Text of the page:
I personally think he will always drop the odd clanger. But if he can do the bread and butter stuff well, and bring a bit more calmness to him and the defenders (like he has been doing recently), he can be forgiven for the odd blip.
18 Posted 04/08/2021 at 11:19:56
On the subject of perceived Liverpool bias re VVD etc, well, that's our own fault no one at the club ever stands up for themselves. Remember Suarez taking the piss out of Moyes doing his "dive" right in front of him as Brendan nob'ead Rodgers laughed his cock off?
Moyes should have kicked Suarez in the bollocks and chinned Rodgers there and then not stood there like one of Lewis's. Too pliant at this club.
Nemo me impune lacessit
19 Posted 04/08/2021 at 14:11:54
20 Posted 04/08/2021 at 14:45:07
He's far from the worst keeper Everton has ever had, and far from the best, but he has the potential to improve and if he keeps his head in the right place, he has the talent to prevail for club and country for many a year to come.
21 Posted 04/08/2021 at 15:49:08
When I first saw that Begovic had signed, I thought he was one of those short-term veteran keepers age 39 or 40. I didn't realise he was only 34. At the age of 34 and with constant Premier League experience from Bournemouth, I think he could be the perfect back-up keeper who will get a few chances to play (probably in the League Cup).
Now is probably the time for Virginia to get a full season of first-team football in the Championship. He looked excellent in that cup game against Man City last year, so now is the time to get a decent loan.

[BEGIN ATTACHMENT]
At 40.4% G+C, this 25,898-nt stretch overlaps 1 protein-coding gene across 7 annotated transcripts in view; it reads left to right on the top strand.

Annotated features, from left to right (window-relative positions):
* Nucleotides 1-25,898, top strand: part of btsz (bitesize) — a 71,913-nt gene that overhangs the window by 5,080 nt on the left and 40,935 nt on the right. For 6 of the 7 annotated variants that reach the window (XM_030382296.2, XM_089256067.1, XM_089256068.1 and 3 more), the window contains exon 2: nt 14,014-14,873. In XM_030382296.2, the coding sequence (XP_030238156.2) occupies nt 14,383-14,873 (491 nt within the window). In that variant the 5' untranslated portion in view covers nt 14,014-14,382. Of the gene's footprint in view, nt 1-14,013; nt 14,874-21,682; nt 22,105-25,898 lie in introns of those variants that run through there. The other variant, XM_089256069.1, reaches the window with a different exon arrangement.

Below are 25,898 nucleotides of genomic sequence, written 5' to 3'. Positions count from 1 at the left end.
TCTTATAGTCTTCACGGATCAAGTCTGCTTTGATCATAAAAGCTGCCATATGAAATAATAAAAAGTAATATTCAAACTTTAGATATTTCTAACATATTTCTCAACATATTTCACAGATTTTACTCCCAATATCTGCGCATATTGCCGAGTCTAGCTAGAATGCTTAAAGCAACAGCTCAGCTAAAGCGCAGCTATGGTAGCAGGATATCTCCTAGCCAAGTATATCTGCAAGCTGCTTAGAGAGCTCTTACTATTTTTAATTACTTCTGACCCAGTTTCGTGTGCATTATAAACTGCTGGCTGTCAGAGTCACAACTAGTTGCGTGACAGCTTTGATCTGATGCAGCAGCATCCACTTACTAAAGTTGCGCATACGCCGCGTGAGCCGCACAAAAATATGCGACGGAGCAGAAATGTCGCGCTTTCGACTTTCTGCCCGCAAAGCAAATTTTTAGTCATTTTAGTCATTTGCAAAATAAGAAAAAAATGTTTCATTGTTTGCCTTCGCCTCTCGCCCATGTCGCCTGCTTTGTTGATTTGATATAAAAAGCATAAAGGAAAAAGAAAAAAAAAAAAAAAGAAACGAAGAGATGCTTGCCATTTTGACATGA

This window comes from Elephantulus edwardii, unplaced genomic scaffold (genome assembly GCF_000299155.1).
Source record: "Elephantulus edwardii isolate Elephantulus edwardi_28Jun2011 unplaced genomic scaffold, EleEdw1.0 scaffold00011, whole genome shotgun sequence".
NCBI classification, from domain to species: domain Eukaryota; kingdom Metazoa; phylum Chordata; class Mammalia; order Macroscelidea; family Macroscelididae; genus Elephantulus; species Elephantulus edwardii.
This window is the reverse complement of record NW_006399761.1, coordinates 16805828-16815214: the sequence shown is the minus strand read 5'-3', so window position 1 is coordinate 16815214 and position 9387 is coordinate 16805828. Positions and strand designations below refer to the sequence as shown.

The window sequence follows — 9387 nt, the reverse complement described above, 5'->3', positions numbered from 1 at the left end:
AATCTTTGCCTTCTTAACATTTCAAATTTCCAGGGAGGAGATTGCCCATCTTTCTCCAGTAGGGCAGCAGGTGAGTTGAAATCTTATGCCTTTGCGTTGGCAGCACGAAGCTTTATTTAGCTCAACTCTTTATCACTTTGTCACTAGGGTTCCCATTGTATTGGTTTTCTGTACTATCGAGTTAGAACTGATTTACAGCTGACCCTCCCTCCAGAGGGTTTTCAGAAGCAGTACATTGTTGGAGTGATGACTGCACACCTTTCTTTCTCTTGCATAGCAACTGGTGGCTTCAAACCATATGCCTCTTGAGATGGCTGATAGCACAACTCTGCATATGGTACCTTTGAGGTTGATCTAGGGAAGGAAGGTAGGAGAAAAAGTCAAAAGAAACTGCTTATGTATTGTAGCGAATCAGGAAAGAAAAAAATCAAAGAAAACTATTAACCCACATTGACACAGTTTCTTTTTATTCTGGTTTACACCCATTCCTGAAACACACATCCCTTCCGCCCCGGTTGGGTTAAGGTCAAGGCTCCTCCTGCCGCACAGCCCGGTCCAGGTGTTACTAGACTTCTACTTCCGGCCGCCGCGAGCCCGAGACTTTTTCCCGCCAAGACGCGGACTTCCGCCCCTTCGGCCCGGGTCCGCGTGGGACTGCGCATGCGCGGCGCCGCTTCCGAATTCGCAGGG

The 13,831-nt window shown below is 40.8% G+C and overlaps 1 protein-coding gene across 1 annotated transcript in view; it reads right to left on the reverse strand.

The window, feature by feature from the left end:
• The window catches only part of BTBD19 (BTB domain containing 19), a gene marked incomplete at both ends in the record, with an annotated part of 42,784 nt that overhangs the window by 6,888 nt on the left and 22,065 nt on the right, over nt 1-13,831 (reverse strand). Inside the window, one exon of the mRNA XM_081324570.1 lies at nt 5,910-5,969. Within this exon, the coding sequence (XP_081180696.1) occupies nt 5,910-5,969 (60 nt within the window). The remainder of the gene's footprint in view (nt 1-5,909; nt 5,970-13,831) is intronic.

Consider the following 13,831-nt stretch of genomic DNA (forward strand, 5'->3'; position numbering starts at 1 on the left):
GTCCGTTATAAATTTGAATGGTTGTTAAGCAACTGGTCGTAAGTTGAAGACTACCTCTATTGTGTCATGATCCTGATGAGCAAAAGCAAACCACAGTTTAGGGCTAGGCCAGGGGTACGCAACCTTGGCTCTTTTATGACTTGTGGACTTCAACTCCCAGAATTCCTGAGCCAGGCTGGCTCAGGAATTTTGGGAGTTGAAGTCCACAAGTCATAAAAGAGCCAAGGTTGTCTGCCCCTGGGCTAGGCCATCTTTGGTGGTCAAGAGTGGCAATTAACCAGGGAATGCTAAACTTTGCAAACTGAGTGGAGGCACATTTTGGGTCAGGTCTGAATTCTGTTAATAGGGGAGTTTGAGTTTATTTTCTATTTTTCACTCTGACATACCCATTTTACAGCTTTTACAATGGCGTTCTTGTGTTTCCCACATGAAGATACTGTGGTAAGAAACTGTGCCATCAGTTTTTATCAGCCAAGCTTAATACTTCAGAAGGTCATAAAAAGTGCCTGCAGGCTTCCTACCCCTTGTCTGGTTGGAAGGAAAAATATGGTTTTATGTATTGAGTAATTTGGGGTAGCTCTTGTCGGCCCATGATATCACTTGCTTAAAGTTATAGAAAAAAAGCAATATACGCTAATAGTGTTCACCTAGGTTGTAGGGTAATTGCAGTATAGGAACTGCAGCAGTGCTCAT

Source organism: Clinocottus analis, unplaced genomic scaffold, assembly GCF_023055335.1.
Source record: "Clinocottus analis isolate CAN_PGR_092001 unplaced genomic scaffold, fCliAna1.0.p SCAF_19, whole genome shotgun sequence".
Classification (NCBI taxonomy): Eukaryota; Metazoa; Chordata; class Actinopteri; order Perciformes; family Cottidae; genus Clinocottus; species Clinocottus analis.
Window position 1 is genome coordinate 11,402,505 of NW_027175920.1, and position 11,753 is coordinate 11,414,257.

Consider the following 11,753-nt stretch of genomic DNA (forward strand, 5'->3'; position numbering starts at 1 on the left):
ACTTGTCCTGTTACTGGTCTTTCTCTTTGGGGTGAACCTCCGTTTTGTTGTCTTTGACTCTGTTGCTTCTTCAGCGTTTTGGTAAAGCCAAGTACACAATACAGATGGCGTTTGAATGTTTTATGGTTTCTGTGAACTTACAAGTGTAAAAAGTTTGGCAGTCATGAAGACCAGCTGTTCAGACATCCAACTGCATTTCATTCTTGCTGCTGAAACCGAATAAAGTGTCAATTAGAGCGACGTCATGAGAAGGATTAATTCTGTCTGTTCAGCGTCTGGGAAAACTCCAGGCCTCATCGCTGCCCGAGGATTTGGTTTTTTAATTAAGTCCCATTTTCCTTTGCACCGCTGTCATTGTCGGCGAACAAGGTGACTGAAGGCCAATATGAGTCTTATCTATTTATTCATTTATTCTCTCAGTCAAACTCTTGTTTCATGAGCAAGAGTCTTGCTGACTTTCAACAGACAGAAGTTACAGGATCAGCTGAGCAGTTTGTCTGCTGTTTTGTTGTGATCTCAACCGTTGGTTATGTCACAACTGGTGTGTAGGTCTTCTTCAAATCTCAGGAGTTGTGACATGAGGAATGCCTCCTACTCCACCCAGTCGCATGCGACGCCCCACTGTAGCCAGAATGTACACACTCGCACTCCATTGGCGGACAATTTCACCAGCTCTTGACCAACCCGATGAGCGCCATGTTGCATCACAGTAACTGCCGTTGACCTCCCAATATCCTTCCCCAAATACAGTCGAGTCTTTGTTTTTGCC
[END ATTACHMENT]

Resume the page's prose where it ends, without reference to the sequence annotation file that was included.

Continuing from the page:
We are not going to win anything this season but I think with this strong goalkeeping department and Rafa's ability to coach the likes of Godfrey, Keane, Holgate into better defenders, then I'm 98% convinced we will be a lot more defensively solid next season,
22 Posted 04/08/2021 at 18:08:42
In my totally unbiased opinion, I thought his tackle on St Virgil was the best (and the fairest) I've seen since Peter Reid, err... "dispossessed" Marwood.
He wasn't bad in the Euros either.
23 Posted 04/08/2021 at 18:40:44
The only thing that is shite is the set of such opinions about Everton players.
Jordan Pickford is quite simply a fucking hero, in the way he's dealt mentally with all the shit that's been thrown at him, especially since the injury to Van Dijk. Shit from not only the media, whose so-called ‘profession' is peddling shite, but also some Evertonians, who should be fucking ashamed of themselves.
24 Posted 04/08/2021 at 18:56:02
And then looking at the potential and bigger picture.
As Michael K would call, it is right to judge and call each game as it is seen.
But then there is the bigger picture.
I would imagine by the time Jordan is into his 30s, he is going to be some keeper. I hope that is with Everton, even if he has a stinker on the first game of the season.
25 Posted 04/08/2021 at 19:41:40
I used to criticize him too but he was great in the second half of the season. And if memory serves we scored twice off headers in the Goodison derby, Van Dijk being off the pitch didn't hurt there. Player of the Season for me for that reason, as well as how he played after Christmas.
26 Posted 04/08/2021 at 20:19:03
27 Posted 04/08/2021 at 20:28:38
I'm glad, Lyndon, you mentioned the part Ancelotti had in his turning his career around. Man management at its best. He seemed to do the same for Tom Davies as he was much better in the second part of last season too.
I see Villa are buying very well – Buendia, Bailey and now Ings. All players who would improve Everton. Whoever is in charge of Villa's transfer policy could teach us a thing or two...
28 Posted 06/08/2021 at 22:31:31
As for the rest...generally just poor and sadly our youngster's weren't trusted enough by Cashflo.
29 Posted 07/08/2021 at 10:43:58
30 Posted 08/08/2021 at 10:17:17
31 Posted 09/08/2021 at 13:23:34